✙ Psalm 60:3-4 ✙
These two verses are a bit odd, but I think I can make sense of them. In the garden, Jesus prayed that God would "let this cup pass from" him, referring to the agony of the crucifixion. The idea that our difficulties are a lot that has been given to us like a cup of wine, then, is not unheard of, even to those who have never studied Hebrew idioms. But here it is expressed in a psalm which refers to the difficulties God either lets us suffer or sends our way: they are like a cup of wine that makes us "tremble"—which is a better translation of תַּרְעֵלָה (tremor or tremulous) than "reel" in my opinion. I wonder if Bonhoeffer wasn't thinking of Psalm 60 when he penned these beautiful words:
And when this cup you give is filled to brimming
with bitter suffering, hard to understand,
we take it thankfully and without trembling,
out of so good and so belov'd a hand.
The next verse is very different from those which preceded it, and stands in stark contrast to the bitter cup of suffering. I picture Hamlet's "to be or not to be" speech when he was contemplating suicide:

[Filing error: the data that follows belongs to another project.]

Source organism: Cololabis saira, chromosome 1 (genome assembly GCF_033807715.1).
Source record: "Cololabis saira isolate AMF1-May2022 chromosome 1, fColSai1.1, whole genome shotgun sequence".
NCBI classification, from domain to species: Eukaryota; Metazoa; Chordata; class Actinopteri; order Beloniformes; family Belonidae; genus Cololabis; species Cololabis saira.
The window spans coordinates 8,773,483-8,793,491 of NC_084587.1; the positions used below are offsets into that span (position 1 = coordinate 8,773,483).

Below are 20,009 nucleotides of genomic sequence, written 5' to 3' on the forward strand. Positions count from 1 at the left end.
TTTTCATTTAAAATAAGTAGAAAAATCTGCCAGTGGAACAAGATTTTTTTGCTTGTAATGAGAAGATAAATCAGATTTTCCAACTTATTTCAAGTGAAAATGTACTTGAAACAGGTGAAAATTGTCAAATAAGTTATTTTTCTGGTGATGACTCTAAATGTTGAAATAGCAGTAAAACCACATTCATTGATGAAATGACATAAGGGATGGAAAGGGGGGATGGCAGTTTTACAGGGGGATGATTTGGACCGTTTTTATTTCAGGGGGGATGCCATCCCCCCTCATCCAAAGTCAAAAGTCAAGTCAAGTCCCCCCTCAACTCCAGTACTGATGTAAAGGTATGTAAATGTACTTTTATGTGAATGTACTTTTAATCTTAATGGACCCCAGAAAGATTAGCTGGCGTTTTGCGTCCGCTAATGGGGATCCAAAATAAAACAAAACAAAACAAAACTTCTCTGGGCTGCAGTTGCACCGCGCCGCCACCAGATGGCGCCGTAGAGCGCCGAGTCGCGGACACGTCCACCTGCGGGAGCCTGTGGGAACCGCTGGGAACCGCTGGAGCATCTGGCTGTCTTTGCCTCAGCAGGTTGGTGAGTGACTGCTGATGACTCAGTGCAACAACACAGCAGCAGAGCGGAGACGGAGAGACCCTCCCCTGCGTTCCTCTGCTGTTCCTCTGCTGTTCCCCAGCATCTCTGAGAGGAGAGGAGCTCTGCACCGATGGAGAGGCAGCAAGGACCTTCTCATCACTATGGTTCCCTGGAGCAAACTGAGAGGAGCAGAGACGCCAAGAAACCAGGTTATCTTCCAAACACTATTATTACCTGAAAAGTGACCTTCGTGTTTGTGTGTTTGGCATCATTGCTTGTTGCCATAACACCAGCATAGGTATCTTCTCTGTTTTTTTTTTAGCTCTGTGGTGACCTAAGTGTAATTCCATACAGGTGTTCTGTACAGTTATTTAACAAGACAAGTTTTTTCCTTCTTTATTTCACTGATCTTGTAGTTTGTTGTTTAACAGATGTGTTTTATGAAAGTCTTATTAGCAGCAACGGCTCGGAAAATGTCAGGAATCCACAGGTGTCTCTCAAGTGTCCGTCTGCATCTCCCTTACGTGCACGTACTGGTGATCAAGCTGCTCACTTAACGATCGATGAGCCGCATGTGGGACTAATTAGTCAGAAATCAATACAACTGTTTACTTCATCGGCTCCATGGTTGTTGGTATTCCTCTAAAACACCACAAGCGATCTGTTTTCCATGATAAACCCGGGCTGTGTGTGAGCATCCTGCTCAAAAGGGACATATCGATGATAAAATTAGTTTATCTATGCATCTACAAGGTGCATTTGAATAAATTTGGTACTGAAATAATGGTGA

Whether 'tis nobler in the mind to suffer
The slings and arrows of outrageous fortune,
Or to take arms against a sea of troubles,
And by opposing end them?
The person of faith, though, has an option that others may not realize even exists. In the battlefield of life, there has been raised a banner, just out of bowshot, which we may run to for safety. Faith in God may not remove us from the battlefield—indeed it is God's will that we remain engaged—but when we are overwhelmed, we need not give in, and we need not fall. For me as a Christian, the emblem of safety is nothing other than the Lord's Supper. There I eat the bread that strengthens me for the journey, and drink the cup that makes my steps firm.
When the storms of life are raging, Lord, stand by me to uphold me, beneath me to keep my steps firm, before me to show me the way, and above me as a banner of safety; in Jesus' Name, who taught me to pray...